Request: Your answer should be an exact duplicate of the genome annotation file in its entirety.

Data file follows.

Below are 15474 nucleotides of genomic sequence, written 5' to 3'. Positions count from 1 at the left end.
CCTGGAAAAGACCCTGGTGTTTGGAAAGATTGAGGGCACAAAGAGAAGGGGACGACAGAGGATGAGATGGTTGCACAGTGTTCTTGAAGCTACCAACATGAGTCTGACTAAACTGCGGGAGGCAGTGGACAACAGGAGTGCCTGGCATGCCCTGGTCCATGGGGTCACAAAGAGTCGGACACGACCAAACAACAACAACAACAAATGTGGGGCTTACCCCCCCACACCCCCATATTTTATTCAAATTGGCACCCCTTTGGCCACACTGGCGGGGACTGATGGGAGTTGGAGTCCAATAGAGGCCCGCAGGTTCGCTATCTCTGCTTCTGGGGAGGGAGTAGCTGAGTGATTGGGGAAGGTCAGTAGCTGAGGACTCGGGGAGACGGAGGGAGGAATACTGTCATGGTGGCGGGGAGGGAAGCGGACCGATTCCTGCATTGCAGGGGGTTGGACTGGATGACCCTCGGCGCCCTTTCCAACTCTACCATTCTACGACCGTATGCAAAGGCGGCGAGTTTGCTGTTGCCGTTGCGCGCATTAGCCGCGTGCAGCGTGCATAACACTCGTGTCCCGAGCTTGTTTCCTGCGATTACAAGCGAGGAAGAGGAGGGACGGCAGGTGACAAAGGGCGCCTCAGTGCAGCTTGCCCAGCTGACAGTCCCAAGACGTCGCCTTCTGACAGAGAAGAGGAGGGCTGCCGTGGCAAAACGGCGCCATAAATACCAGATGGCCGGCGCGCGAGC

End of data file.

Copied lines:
Below are 15474 nucleotides of genomic sequence, written 5' to 3'. Positions count from 1 at the left end.
CCTGGAAAAGACCCTGGTGTTTGGAAAGATTGAGGGCACAAAGAGAAGGGGACGACAGAGGATGAGATGGTTGCACAGTGTTCTTGAAGCTACCAACATGAGTCTGACTAAACTGCGGGAGGCAGTGGACAACAGGAGTGCCTGGCATGCCCTGGTCCATGGGGTCACAAAGAGTCGGACACGACCAAACAACAACAACAACAAATGTGGGGCTTACCCCCCCACACCCCCATATTTTATTCAAATTGGCACCCCTTTGGCCACACTGGCGGGGACTGATGGGAGTTGGAGTCCAATAGAGGCCCGCAGGTTCGCTATCTCTGCTTCTGGGGAGGGAGTAGCTGAGTGATTGGGGAAGGTCAGTAGCTGAGGACTCGGGGAGACGGAGGGAGGAATACTGTCATGGTGGCGGGGAGGGAAGCGGACCGATTCCTGCATTGCAGGGGGTTGGACTGGATGACCCTCGGCGCCCTTTCCAACTCTACCATTCTACGACCGTATGCAAAGGCGGCGAGTTTGCTGTTGCCGTTGCGCGCATTAGCCGCGTGCAGCGTGCATAACACTCGTGTCCCGAGCTTGTTTCCTGCGATTACAAGCGAGGAAGAGGAGGGACGGCAGGTGACAAAGGGCGCCTCAGTGCAGCTTGCCCAGCTGACAGTCCCAAGACGTCGCCTTCTGACAGAGAAGAGGAGGGCTGCCGTGGCAAAACGGCGCCATAAATACCAGATGGCCGGCGCGCGAGC